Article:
Brain Injury Task Force Loses a Chair

This week, the 116th Congress was sworn in on Capitol Hill.  Unfortunately, that means that the Congressional Brain Injury Task Force lost one of its Chairs, Congressman Thomas Rooney (FL), who did not seek reelection.

Having served in the Army for 4 years in combat and 4 years in the reserve, Rooney accorded special attention to brain injury in the military on the Task Force.  This summer, it was reported, “House Approves Rooney-Requested Funding for Traumatic Brain Injuries.”  (Seen now on the website VoteSmart, this article is a repost first seen on the official Congressional website for Rooney, which is now defunct.)  The requested funding given was $125 million.

As a member of the House Appropriations Committee, Rooney dealt with the financing of government bills and other such actions.  (The House Ways and Means Committee is also focused on financial needs, a Committee that counts co-chair of the Brain Injury Task Force Congressman Pascrell as a member.)  Of this victory, Rooney stated, “The reality is our service members take great risks when they enlist to fight for our country. One of the biggest risks is TBIs, which can lead to severe mental health issues like depression and even suicide. These problems are serious and real and each dollar we spend towards research and treatment puts us one step closer to helping our military.”  (It is important to note that the VA conducts research that benefits all Americans, not simply those in the armed forces.)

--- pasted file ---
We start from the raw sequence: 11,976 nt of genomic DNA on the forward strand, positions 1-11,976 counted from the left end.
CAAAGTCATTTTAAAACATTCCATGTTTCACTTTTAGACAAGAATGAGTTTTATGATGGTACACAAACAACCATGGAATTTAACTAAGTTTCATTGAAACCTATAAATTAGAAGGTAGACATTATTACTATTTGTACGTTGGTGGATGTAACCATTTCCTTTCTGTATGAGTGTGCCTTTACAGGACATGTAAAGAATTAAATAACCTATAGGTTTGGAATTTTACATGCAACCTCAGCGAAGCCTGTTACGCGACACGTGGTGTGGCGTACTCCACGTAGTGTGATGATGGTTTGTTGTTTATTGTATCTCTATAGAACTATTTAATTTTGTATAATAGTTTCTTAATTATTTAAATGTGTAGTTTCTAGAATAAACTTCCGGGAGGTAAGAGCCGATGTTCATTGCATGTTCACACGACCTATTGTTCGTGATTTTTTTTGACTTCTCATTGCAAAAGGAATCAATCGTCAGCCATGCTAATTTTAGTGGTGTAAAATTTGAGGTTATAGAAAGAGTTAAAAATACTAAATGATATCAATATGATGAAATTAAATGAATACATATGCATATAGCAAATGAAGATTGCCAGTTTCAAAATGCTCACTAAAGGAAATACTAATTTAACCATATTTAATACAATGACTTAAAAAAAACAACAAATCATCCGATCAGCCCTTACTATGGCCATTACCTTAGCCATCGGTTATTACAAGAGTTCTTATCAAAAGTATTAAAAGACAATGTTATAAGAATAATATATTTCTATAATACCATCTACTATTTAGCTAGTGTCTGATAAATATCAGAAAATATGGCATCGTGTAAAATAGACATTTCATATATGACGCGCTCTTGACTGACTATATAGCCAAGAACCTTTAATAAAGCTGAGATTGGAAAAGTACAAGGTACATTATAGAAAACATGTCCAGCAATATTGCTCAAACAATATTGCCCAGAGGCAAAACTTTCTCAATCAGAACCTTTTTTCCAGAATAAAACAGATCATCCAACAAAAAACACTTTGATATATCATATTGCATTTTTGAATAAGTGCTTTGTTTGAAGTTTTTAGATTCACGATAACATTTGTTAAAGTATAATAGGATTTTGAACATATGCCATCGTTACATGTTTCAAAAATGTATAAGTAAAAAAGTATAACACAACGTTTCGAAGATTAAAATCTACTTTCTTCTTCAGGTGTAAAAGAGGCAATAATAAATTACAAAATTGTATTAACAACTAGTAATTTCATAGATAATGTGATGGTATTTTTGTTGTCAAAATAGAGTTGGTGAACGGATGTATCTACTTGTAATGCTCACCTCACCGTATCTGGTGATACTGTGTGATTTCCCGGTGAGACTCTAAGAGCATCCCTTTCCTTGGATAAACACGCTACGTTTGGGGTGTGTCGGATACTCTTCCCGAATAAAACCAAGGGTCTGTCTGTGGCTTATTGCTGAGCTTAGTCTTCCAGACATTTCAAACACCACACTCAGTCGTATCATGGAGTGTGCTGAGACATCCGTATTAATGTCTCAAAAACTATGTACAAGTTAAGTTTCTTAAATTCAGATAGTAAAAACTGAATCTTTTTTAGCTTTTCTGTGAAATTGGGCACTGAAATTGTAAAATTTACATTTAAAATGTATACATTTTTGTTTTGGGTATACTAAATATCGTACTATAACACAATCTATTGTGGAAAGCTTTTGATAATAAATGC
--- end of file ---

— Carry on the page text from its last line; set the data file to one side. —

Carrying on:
Rooney is succeeded in Florida’s 17th District by former State Legislator Greg Steube.  Like his predecessor, Steube is a veteran with 4 years in combat.  Hopefully, Steube will have as much consideration for brain injury as his predecessor, too.

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2 thoughts on “Brain Injury Task Force Loses a Chair

  1. This week I found an article former Rep. Rooney submitted to CNN regarding brain injury in 2015. Having served in the Task Force since 2013, I noted in the past that as a veteran, Rooney paid special attention to brain injury in the military. In this article, however, Rooney speaks of brain injury in athletes, which was also a major concern of his in Congress, as a father of three school-aged sons who enjoyed playing football.

    (“Tom Rooney is a grandson of Pittsburgh Steelers founder Art Rooney, Sr. a nephew of Pittsburgh Steelers owner and ambassador to Ireland Dan Rooney, and… Rooney’s younger brother, Brian J. Rooney, has a seat on the Pittsburgh Steelers Board of Directors which was previously held by their father.”)

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